The client side capture is a bit confusing to read. Wireshark displays TCP ACKed unseen segment and TCP spurious Retransmission, which is apparently due to a slow capturing device (which applies to the client side).

It seems the client side capture is having a different timing for the receiving and sending path. From a quick look at the trace, it seems deducting 50 microseconds from the packets from 192.168.1.19 does the trick to have a correct view on the order of packets:

tcpdump -r client-16200278029053096.pcapng -w 19 src host 192.168.1.19
tcpdump -r client-16200278029053096.pcapng -w 17 src host 192.168.1.17
editcap -t -0.000050 19 19b
mergecap -w client-corrected.pcapng 17 19b

(for my interest, how was the capture on the client-side made?)

SYN-bit gravatar imageSYN-bit ( 2021-05-03 12:40:42 +0000 )edit

A RTO (retransmission timeout) of 6 seconds is really really high. 3 seconds used to be a generally used value like 10+ years ago. Most systems now use a dynamic RTO, based on the RTT being experienced. Systems with a fixed RTO are usually using 100-300ms. Loweing the RTO in these devices would reduce the time to converge.

So basically, the first retransmission after 6 seconds is missed and the second one after 12 seconds fixed the session. In the mean time, there is a duplicate ACK storm that should not happen IMHO. Only data segments should trigger ACK packets. So frame 2360 should trigger the ACK in frame 2361, but that ACK should not trigger a DUP ACK, as there was no data received.

SYN-bit gravatar imageSYN-bit ( 2021-05-03 13:27:22 +0000 )edit
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answered 2021-04-29 08:02:19 +0000

grahamb gravatar image

The capture was made using an older version of Wireshark (3.2.7) on a Windows 10 (1803) system. I'm guessing that the capture was made on the endpoint (1.19) simulating the Modbus device due to the very small (or 0) time delays between the Modbus query and the response. When running experiments like this it helps to capture at both ends, or even better off-machine e.g. with a tap or a span or mirror port from the switch(es).

I'm assuming that as stated in the 6 second gan between frames 9 & 10 the link between the 2 switches was disconnected and then reconnected, I'm wondering if there has been some other traffic that hasn't been captured, e.g. ICMP?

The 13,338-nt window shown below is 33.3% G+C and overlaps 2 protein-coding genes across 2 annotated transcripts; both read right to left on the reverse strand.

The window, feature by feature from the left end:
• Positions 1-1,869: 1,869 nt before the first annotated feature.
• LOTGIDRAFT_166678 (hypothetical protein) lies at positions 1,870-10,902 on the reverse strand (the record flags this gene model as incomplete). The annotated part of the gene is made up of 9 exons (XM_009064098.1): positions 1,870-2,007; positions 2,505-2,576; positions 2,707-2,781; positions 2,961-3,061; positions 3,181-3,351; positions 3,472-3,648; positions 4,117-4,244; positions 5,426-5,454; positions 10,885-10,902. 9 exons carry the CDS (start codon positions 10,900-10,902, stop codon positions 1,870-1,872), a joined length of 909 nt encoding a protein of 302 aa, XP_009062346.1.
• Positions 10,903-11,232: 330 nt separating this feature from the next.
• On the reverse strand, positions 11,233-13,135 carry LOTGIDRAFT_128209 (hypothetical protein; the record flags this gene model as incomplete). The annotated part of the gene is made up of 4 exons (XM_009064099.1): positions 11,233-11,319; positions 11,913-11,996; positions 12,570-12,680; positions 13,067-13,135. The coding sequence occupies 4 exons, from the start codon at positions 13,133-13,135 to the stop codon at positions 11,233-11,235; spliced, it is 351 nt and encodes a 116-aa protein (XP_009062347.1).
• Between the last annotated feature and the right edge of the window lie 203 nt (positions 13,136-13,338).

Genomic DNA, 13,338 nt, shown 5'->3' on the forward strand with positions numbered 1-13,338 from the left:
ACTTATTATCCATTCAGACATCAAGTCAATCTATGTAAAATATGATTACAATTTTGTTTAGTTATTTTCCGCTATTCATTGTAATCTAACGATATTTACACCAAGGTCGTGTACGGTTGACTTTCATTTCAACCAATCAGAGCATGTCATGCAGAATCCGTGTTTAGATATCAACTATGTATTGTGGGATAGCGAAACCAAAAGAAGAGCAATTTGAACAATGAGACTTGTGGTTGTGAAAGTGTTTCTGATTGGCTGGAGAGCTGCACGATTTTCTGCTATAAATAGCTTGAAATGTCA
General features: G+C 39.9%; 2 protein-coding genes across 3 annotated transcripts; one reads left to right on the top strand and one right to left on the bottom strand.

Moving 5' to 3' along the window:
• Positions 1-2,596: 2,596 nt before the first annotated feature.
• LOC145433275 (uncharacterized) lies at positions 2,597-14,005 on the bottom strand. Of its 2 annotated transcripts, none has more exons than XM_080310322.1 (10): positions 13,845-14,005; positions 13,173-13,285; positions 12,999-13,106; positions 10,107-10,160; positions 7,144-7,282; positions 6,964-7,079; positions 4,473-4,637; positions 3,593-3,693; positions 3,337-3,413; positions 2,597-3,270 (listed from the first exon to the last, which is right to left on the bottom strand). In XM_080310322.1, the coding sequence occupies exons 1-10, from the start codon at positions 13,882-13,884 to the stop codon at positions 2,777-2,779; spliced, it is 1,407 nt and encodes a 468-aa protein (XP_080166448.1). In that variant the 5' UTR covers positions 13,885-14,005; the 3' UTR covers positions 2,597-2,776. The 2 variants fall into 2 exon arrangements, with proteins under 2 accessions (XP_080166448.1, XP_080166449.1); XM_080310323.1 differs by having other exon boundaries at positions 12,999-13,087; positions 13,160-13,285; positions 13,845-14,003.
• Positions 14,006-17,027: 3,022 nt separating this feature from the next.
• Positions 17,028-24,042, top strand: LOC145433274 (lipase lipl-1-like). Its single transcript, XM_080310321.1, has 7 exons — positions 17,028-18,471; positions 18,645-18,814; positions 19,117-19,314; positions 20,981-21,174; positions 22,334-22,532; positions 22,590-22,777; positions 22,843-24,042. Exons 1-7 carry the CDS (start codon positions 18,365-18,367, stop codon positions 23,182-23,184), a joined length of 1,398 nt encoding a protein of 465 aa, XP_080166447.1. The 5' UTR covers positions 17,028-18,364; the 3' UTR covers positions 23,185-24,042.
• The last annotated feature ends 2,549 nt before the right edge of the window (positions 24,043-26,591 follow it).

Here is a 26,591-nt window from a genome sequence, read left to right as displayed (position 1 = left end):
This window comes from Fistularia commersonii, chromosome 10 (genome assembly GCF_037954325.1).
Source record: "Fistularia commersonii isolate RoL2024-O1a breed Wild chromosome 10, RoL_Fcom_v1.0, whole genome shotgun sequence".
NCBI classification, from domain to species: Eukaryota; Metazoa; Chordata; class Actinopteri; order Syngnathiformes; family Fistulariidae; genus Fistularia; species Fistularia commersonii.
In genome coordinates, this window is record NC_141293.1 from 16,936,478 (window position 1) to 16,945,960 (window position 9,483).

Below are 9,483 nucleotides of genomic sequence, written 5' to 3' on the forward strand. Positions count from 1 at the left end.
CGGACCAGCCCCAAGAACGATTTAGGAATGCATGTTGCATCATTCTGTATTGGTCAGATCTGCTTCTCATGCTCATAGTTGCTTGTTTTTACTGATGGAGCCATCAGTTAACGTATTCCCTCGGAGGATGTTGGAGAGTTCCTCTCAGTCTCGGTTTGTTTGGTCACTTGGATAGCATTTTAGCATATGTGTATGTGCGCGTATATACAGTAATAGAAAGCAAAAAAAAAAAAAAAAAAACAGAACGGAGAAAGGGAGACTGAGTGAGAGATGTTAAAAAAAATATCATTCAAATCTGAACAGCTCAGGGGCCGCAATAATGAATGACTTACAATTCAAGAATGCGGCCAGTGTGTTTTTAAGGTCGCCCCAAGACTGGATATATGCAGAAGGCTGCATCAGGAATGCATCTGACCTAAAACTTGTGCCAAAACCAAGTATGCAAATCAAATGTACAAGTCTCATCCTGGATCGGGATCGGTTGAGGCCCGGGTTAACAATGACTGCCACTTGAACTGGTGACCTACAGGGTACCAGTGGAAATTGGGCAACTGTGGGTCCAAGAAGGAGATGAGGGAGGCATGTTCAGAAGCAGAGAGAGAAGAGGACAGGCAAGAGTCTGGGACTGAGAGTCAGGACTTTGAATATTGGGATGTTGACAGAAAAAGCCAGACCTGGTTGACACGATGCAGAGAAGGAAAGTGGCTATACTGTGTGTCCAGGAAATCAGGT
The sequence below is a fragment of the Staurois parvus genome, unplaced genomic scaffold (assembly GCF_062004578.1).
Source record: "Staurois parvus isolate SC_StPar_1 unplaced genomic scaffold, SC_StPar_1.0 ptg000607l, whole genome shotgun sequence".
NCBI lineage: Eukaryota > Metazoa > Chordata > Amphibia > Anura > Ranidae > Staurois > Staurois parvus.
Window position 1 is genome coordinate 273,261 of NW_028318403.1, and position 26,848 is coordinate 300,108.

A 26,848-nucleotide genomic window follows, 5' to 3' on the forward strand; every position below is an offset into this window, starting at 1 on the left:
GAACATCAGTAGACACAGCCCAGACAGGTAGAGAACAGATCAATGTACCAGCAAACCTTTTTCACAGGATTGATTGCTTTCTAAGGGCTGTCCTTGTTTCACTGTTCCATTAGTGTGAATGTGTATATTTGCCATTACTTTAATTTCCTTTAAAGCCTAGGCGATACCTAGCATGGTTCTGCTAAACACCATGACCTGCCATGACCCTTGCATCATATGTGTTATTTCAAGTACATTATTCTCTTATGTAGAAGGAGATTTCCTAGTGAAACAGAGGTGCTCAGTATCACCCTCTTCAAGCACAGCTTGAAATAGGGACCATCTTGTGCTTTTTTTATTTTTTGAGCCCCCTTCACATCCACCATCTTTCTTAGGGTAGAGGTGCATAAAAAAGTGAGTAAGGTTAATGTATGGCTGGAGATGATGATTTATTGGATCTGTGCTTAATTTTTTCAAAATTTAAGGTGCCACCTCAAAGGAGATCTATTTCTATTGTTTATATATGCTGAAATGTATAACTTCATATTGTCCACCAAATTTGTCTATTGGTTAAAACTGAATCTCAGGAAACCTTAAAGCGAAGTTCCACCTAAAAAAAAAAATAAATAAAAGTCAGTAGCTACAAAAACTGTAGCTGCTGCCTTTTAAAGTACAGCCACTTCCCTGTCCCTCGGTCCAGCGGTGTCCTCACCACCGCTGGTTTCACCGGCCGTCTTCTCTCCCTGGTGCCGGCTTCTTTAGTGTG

The other thing that seems a little odd is that the Modbus client (1.17) is querying the Modbus device very quickly with no delay between the previous response and the next request and then suddenly jumps to a 6 second delay as the link is disconnected?

The basic issue is that the Modbus query in Frame 10 hasn't been acknowledged (relative seq. #49) by the Modbus device and the Modbus client should timeout and retransmit it, especially when notified by the duplicate ACK messages from the Modbus device that only acknowledge relative seq. # 37.

Questions for @soapy

  1. How was the capture made?
  2. What capture filter, if any was used?
  3. Why the 6 second delay in the query in frame 10?
  4. Can the capture be done again, this time at both ends if possible and with an up to date version of Wireshark so any capture filters are recorded?
  5. Is the Modbus device a real PLC or a simulated device?
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Thanks for sharing your thoughts. Let me better explain the capture settings.

  1. Switch 2 is a port mirror switch which mirrors the traffic to the capturing device. Unfortunately Switch 1 is not a port mirror switch and Device 1 does not support Wireshark. If I can't come up with a solution I might have to use a port mirror switch for switch 1 as well. See ASCII diagram below.
  2. The capture filter was simply filtering the addresses (ip.src == 192.168.1.17 || ip.dst == 192.168.1.17). No other traffic like ICMP was seen, only what is displayed here.
  3. That is a good question. If I rethink it, it might be due to the unplugged connection. After plugging it again, the query which is in the send buffer of the Modbus client is transmitted to the Modbus server. So there is no actual delay in the query ...
(more)
soapy gravatar imagesoapy ( 2021-04-29 08:24:55 +0000 )edit

So device 1 is the client and device 2 is the server?

Inspecting ip.id you can see that frame 9 has id 0xda7 and then frame 10 has id 0xda9, so it would seem that there is at least one query from the client that hasn't been captured, likely when the link was disconnected.

grahamb gravatar imagegrahamb ( 2021-04-29 08:46:52 +0000 )edit

The SPAN configuration on switch 2, did it mirror the port to switch 1 (I assume from the packets) instead of the port to device-2? Could you mirror the port to device-2 in the next capture session?

Also, as @grahamb pointed out, it would be perfct if you capture on both sides at the same time. If that is not possible, is it possible to swap the devices for a second test to get an idea on what is happening on the side of device-1 too?

SYN-bit gravatar imageSYN-bit ( 2021-04-29 09:54:38 +0000 )edit

@grahamb Exactly, device 1 is the client, device 2 is the server. I'll try to get another capture to see if there are packets filtered out somehow with captures on both sides to compare. @SYN-bit actually it mirrors all ports, both to device 2 and to switch 1.

soapy gravatar imagesoapy ( 2021-04-29 12:10:46 +0000 )edit

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Asked: 2021-04-29 06:08:32 +0000

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Last updated: May 03